Was born in the state of New York, in the year 1789. She remained with her parents until the year 1812, when she married Mr. Clarendon Ross, and moved to the state of Massachusetts, where they remained about seven years, during which time Mr. Ross was engaged in mechanical pursuits. In the year 1819, they, in company with the celebrated Ross family, consisting of five brave brothers - Clarendon, Leonard, John, Dr. Henry, and Col. William Ross - all emigrated to the state of Illinois, landing in the town of Alton, where the women remained, while the men explored the country, in search of a place to locate. They finally settled in Pike county, where the town of Atlas was laid out. Atlas was the first county seat of Pike county, and the first improvements made in Pike county were made there. Here they pitched their tents and built their log cabins, and in the spring of 1820 they moved their wives and families from Alton to their new homes.
They were about the first white settlers in Pike county at this time. Clarendon and his wife were the parents of one child, a son, which was born in Massachusetts.
Immediately after their settlement in Atlas, Mr. Ross engaged in clearing land and preparing to commence farming; but in the fall of the same year, he took sick and died, leaving Mrs. Ross in limited circumstances, with one child to provide and care for. Mrs. Ross remained with the Ross family, who were very kind to her. She remained a widow until the year 1823, when she married Leonard Ross, a younger brother of her first husband. He was born in Connecticut in the year 1792. Leonard and his wife then settled on a farm that he had improved, where they engaged in farming and stock raising, and prospered well, until the year 1836, when Mr. Ross contracted a disease that terminated in death.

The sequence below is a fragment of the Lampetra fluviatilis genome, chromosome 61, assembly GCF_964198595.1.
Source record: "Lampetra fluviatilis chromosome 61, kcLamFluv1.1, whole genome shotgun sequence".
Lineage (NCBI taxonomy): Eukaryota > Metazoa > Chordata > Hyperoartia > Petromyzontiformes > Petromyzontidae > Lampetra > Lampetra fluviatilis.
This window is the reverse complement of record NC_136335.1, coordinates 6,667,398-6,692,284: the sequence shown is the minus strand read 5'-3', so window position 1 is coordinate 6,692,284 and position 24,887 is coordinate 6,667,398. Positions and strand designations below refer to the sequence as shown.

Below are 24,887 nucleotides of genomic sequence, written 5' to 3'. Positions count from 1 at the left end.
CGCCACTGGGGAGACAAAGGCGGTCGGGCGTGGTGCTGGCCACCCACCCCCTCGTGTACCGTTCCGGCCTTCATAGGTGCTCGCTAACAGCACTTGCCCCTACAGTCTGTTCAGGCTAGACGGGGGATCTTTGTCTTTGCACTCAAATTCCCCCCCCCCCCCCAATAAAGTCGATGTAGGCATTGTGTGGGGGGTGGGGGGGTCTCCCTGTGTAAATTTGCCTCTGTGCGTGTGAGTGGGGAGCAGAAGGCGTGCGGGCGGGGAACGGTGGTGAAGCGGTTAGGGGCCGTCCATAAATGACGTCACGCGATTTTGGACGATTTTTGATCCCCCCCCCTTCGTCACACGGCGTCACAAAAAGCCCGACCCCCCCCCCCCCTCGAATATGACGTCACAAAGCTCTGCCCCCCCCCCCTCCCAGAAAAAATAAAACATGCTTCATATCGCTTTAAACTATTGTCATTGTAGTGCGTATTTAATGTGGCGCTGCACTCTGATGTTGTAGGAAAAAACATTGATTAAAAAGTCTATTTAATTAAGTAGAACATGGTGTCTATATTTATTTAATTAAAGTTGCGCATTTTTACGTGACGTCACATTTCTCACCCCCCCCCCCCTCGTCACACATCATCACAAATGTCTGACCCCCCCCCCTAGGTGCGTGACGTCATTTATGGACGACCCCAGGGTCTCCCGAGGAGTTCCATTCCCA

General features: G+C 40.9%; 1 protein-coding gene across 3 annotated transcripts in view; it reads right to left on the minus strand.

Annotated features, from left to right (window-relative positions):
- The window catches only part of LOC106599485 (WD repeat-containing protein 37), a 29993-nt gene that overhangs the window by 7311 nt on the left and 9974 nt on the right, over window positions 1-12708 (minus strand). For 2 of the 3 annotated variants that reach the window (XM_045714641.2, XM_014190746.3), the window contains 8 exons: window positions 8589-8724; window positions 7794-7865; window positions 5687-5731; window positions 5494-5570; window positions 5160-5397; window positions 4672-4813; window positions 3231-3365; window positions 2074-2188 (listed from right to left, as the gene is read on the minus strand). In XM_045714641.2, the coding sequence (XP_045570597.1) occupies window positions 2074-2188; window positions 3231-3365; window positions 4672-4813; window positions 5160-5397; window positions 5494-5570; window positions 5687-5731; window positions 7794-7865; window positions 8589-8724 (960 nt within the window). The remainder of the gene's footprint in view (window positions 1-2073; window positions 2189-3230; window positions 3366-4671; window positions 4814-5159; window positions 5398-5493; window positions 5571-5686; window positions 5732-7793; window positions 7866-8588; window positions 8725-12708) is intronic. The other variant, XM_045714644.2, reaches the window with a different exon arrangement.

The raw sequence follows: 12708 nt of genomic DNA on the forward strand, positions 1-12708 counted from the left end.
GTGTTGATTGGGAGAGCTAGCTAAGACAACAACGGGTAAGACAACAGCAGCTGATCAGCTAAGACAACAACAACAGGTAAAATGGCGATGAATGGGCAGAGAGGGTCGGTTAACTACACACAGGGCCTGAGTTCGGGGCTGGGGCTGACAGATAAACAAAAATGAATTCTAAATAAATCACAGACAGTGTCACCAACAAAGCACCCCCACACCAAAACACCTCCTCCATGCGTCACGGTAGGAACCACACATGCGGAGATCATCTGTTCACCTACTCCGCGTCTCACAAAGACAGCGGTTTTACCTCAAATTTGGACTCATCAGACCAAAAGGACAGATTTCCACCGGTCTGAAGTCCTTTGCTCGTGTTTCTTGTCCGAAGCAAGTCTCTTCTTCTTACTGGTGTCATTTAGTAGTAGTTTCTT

Few (if any) families have done more to improve this country than Leonard Ross and his wife. For many years they kept open house for all new emigrants until they could provide homes for themselves, and by this course of benevolence, they were the means of inducing many to remain and make improvements in Pike county. At the death of her second husband, Mrs. Ross was left in comfortable circumstances. Mr. Ross had been a man of untiring industry and close application to business, and had bought up large tracts of good land that became valuable as the country improved.
For many years after the death of her last husband, Mrs. Ross remained in Atlas township; but for the last twenty years she has lived in the town of Barry, and still resides there, in the full enjoyment of her own homestead, with all the comforts of this world that are necessary for her enjoyment.
She is now in the 83d year of her age, and her health is more than ordinarily good for one of her age. She is possessed of a very clear mind and retentive memory, and relates many instances of privation and suffering endured by the early settlers. Although Mrs. Ross has not been favored with a family of her own children, she has been a mother to the children of others, and has raised and educated a number of them in a manner that has made good citizens of them. Mrs. Ross has an adopted daughter - Miss Roby Gray, - now living with her, and she bestows upon her all the love and affection of a mother. Miss Gray is a promising young lady, and is very warmly attached to her adopted mother.